Parallel Jaw Pliers

First let me say that I will never, on purpose, leave the dock without my titanium Van Staal pliers on my hip. However, there is another set of pliers that my boat never leaves the dock without. For many old-school skiff guides, there is only one pair of pliers that you will ever need—Manley Super Pliers. I remember the first time I saw an old rusted pair in my father's tackle box and did not think much about them. Then one day, many moons later, I had the chance to share a skiff with my dear friend and mentor, Flip Pallot. I was pretty surprised when instead of a pair of Able or Van Staal pliers on his hip he carried pliers like my Dad's. Then he explained the attributes of "parallel jaw" pliers. They can grip or cut anything with "unparalleled" strength. Pun intended. However, there are two downsides to the Manley's—made of carbon steel they require a lot of maintenance and also that they have a short reach. It is a good thing that they are inexpensive.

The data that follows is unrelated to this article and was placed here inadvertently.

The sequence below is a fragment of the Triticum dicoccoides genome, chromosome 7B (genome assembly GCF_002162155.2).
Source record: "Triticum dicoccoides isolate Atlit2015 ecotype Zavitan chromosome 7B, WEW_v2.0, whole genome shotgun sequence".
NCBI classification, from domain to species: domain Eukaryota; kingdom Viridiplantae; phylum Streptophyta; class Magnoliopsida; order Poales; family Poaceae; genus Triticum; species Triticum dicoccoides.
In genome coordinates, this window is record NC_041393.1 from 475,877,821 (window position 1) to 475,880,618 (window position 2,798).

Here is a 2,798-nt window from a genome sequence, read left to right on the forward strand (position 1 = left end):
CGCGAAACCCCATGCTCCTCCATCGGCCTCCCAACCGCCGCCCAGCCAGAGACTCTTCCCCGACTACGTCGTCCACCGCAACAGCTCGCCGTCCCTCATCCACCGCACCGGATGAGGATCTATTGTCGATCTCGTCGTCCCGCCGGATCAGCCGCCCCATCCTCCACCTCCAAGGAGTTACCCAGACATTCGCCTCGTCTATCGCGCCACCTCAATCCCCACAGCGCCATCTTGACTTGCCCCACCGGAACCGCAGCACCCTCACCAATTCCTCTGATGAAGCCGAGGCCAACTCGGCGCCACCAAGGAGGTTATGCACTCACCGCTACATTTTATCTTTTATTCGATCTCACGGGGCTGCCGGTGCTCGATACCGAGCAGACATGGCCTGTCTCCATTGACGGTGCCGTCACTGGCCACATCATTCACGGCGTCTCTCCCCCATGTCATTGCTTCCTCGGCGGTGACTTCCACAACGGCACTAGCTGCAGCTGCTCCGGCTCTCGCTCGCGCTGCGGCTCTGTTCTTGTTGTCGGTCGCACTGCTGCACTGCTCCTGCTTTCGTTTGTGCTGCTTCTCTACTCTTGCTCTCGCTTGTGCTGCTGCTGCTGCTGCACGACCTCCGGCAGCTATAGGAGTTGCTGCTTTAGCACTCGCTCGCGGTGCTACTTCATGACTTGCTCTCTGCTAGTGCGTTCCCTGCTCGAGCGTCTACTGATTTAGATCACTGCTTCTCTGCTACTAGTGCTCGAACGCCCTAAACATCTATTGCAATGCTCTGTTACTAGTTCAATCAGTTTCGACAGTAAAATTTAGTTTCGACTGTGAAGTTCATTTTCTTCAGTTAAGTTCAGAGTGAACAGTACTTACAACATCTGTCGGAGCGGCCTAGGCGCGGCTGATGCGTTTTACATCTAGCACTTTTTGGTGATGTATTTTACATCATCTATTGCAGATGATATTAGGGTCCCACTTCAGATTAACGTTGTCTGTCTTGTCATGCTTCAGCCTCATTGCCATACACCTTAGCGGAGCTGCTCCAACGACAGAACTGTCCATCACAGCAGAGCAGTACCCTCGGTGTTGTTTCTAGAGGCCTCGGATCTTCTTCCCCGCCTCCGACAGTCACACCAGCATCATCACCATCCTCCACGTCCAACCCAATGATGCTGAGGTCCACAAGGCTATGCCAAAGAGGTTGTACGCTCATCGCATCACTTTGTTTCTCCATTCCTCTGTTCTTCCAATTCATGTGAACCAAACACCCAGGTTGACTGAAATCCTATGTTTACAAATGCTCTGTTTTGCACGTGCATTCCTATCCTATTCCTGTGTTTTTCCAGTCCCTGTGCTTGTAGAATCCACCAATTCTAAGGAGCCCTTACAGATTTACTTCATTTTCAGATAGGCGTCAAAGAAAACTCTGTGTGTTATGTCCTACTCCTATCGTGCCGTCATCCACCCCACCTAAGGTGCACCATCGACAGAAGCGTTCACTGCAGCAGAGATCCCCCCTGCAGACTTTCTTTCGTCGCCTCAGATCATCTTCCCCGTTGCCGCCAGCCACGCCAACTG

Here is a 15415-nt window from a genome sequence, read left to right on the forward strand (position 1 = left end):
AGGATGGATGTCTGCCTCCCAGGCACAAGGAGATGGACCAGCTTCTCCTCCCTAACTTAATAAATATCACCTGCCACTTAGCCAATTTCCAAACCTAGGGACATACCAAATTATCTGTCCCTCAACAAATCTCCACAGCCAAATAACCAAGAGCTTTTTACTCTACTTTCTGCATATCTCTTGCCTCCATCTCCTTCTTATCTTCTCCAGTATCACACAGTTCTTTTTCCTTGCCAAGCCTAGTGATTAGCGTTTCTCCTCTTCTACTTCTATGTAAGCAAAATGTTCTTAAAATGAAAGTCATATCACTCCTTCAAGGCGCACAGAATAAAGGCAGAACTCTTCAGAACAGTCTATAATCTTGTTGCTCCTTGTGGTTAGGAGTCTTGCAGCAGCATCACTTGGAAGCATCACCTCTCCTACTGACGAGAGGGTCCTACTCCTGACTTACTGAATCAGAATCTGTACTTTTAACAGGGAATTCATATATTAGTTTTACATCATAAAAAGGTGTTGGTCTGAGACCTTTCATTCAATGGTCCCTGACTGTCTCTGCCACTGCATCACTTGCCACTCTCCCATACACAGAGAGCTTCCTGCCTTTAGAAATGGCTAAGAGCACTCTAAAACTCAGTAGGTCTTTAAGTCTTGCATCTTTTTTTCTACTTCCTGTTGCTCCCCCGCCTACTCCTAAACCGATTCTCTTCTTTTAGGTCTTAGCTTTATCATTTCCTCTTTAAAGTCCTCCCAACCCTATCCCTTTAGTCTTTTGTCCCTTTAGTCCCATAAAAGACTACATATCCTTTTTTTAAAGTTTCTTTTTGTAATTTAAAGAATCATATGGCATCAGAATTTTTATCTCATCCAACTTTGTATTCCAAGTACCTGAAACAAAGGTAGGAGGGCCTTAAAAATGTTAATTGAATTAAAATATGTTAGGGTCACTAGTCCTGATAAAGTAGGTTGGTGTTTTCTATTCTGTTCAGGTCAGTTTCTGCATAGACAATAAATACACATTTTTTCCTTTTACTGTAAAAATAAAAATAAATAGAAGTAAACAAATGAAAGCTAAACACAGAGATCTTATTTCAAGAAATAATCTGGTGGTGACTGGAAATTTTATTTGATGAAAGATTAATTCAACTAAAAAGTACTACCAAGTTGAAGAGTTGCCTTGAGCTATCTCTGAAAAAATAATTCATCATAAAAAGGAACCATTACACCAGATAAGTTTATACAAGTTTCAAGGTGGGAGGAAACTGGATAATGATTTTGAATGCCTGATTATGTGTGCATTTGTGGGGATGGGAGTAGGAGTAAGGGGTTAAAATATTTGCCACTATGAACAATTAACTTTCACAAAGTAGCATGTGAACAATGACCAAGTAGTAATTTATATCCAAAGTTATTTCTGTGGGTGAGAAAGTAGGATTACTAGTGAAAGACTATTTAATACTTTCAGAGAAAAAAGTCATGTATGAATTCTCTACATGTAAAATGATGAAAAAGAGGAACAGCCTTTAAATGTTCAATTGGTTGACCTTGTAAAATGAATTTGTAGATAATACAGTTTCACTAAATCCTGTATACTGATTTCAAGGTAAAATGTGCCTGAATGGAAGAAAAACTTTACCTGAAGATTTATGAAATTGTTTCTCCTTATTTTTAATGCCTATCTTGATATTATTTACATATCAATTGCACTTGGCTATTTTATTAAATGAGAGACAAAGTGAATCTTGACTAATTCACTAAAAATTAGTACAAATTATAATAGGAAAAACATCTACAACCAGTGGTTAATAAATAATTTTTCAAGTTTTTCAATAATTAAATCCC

Anyway, I hope I have shared some information that you will find helpful. Until next month…. Best of tides and stuff like that.